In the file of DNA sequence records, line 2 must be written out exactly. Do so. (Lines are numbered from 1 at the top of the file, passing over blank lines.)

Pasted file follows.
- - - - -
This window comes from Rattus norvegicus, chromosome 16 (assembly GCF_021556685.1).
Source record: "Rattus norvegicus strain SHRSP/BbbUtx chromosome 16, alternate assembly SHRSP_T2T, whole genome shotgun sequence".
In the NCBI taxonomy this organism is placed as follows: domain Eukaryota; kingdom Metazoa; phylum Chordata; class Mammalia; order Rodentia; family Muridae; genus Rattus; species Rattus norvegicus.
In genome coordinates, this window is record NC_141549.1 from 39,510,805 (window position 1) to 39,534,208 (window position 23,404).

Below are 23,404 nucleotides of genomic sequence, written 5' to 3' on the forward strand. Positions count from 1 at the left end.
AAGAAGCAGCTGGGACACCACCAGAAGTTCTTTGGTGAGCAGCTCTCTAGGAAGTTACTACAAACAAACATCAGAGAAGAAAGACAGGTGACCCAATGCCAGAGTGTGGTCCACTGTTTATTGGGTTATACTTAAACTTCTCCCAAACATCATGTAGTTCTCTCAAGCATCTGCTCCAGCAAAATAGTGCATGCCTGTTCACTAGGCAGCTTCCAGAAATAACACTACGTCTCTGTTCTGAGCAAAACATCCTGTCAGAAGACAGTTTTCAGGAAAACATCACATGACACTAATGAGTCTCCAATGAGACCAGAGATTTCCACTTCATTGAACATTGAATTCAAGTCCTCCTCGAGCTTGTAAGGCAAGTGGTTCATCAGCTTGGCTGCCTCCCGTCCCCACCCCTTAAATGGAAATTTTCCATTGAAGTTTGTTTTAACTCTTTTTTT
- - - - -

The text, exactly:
Source record: "Rattus norvegicus strain SHRSP/BbbUtx chromosome 16, alternate assembly SHRSP_T2T, whole genome shotgun sequence".